Blessed Thistle Herb and Flowers

Scientific Names of Blessed Thistle:    

Cnicus benedictus L.


Aqueous extract of whole, dried herb and flowers.

Traditional Usage:    

– Acne
– Anorexia/Appetite Loss
– Anti-inflammatory
– Antioxidant
– Cellular Regeneration
– Cleansing
– Detoxifying
– Digestive Disorders
– Gastrointestinal Disorders
– Headaches
– Hormone Imbalances
– Skin Disorders


Blessed Thistle, Cnicus benedictus L. [Fam. Asteraceae], is a low annual plant, up to 40cm, with thistle-like appearance. Through its bitter properties, blessed thistle increases the flow of gastric juices relieving dyspepsia, indigestion and headaches associated with liver congestion. British and German Pharmacopoeias recognize that ‘bitters’, including blessed thistle, stimulate bile flow and cleanse the liver. In Europe, blessed thistle, as a “bitter vegetable drug” is considered to be a medicinal agent used to stimulate appetite, aid digestion and promote health. Studies confirm that bitters increase gastric juice and bile acid secretions by increasing the flow of saliva through stimulation of specific receptors on the mucous membrane lining of the mouth. Traditionally in most countries, including England, Germany, Russia, China, India and Africa, ‘bitters’ are used to strengthen and tonify the body. Certain bitter flavonoids found in the leaves, stems and barks of many plants, particularly the oligomeric proanthocyanidins (OPCs), have indeed been shown to strengthen the walls of blood vessels and capillaries thereby improving overall blood circulation. OPCs have also been shown to bind to collagen and prevent its degradation by enzymes and free radicals and aid in the repair of damaged collagen and elastin. Blessed thistle extracts also have anti-bacterial activity. Research on blessed thistle herb has demonstrated antibiotic properties for: 1) cnicin, 2) the essential oil and 3) the polyacetylenes contained in the herb. The essential oil has bacteriostatic action against Staphylococcus aureus, S. faecalis, but not E. Coli. Research on blessed thistle has demonstrated that cnicin has considerable activity for stimulating cellular regeneration, detoxification and cleansing. The lignans arctiin and arctigenin, also found in burdock seed (Arctium lappa L.), are also noted for this activity and are platelet activating factor (PAF) antagonists and anti-HIV as well. Cnicin also has antinflammatory activity.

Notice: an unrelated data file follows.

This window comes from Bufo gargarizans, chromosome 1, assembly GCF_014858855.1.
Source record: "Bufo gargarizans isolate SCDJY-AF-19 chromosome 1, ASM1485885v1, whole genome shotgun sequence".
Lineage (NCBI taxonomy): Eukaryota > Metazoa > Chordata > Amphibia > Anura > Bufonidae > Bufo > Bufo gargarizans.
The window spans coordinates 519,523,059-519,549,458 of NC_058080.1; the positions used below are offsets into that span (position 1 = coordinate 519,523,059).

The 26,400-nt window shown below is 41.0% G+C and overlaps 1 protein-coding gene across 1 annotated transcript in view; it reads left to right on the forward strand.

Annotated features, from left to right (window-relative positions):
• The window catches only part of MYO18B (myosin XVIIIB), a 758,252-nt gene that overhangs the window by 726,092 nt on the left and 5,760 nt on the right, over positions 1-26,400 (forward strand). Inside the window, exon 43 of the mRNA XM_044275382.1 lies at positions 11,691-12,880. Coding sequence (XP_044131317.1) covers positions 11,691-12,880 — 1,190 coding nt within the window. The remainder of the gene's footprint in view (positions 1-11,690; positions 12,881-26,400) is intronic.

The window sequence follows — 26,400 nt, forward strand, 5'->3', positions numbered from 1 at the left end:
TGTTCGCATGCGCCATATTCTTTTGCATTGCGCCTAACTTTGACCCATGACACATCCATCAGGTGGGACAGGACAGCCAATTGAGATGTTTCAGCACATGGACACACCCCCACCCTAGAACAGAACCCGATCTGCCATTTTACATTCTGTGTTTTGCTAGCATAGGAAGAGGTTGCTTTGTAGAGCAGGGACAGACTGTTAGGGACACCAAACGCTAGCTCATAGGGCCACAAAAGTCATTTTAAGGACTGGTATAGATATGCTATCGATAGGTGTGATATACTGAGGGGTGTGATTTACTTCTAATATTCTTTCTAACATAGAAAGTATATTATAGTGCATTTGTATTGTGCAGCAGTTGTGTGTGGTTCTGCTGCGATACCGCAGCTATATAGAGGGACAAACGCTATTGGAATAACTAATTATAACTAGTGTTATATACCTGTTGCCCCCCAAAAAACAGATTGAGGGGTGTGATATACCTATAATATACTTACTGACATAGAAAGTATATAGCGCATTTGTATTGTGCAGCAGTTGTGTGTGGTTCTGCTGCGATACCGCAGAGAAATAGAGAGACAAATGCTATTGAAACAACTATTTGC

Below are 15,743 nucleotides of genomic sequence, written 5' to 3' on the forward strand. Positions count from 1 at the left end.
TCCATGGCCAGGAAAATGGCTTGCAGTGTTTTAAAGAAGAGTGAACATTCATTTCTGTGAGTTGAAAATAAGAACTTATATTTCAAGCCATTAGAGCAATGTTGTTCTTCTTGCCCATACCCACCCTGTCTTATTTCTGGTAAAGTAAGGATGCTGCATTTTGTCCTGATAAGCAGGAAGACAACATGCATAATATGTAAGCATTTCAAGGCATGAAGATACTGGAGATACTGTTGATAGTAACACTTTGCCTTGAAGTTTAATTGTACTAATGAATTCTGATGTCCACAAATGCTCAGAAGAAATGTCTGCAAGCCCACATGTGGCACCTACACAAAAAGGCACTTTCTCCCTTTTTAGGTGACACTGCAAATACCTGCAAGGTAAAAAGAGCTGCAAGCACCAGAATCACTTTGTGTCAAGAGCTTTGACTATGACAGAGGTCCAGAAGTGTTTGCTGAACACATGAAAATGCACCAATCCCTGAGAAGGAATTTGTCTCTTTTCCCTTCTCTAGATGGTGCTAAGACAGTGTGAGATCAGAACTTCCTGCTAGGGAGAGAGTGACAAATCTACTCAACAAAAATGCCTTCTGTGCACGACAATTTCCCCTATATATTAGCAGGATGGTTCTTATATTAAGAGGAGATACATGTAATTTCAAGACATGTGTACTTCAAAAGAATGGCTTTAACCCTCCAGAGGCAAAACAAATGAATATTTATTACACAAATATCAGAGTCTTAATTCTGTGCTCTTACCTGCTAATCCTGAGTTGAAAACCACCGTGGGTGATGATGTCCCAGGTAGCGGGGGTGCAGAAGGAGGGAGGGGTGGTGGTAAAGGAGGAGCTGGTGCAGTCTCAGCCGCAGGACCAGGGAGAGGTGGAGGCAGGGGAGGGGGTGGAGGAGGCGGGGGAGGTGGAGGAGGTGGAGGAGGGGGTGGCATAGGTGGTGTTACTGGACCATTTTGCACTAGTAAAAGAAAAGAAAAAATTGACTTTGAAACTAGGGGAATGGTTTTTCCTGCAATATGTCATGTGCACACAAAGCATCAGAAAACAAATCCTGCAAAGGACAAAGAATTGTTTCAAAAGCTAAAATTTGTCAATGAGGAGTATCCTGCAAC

Active Ingredients:    

Blessed thistle herb and flowers contain: Bitter substances of the sesquiterpene lactone type, probably occurring in glycosidic form; the principal active ingredient (0.2-0.7%) of the not-too-old dried plant material is a bitter tasting compound called cnicin, a sesquiterpene lactone or germacranolide isolated all the way back in 1837. The seed contains lignan lactones, such as trachelogenin, that also contribute to the bitterness of the drug. Lignans are phytoestrogen precursors for the key mammalian lignans: enterolactone and enterodiol that are present in humans and animals. The plant also contains: up to 0.3% essential oil which includes n-paraffin (C-9  – C-13), aromatic aldehydes (cinnamaldehyde, benzaldehyde, cuminaldehyde); phenylpropanes; benzoic acid); monoterpenes (citronellol, fenchone, p-cymene, citral, and others); and flavonoids.

Suggested Amount:    

Blessed thistle is generally taken as an herbal tea three to five times per day. As an aromatic bitter, a cup of the unsweetened tea is drunk half-an-hour before meals. German authorities recommend using 1.5-2 g of the finely chopped drug per cup of tea (1 teaspoon of cut blessed thistle weighs approximately 1 gram). It is recommended that boiling water be poured over the finely chopped herb, or alternatively that cold water is added to the herb material and brought to the boil and after 5-10 minutes strained.

Drug Interactions:    

None known.


Persons who are allergic to daisy family plants [Fam. Asteraceae] may experience allergy symptoms to blessed thistle.

Side Effects:    

Allergic reactions are possible in susceptible persons.


Bradley PR (ed). 1992. Holy thistle. In British Herbal Compendium. Volume 1. A Handbook of Scientific Information on Widely Used Plant Drugs. British Herbal Medicine Association, Bournemouth, Dorset, pp. 126-127.

Rodriguez E, Towers GHN, and Mitchell JC. 1976. Biological activities of sesquiterpene lactones. Phytochemistry 15: 1573-1580.

Schneider G, and Lachner I. 1987. A contribution to analytics and pharmacology of cnicin. Planta Med 53: 247-251.

Vanhaelen-Fastre R, and Vanhaelen M. 1976. Antibiotic and cytotoxic activity of cnicin and of its hydrolysis products.  Chemical structure – biological activity relationship. Planta Med 29 (2): 179-189.

Wichtl M (ed). 1994. Cnici benedicti herba – Holy Thistle (English translation by Norman Grainger Bisset). In Herbal Drugs and Phyto-pharmaceuticals. CRC Press, Stuttgart, pp. 153-154.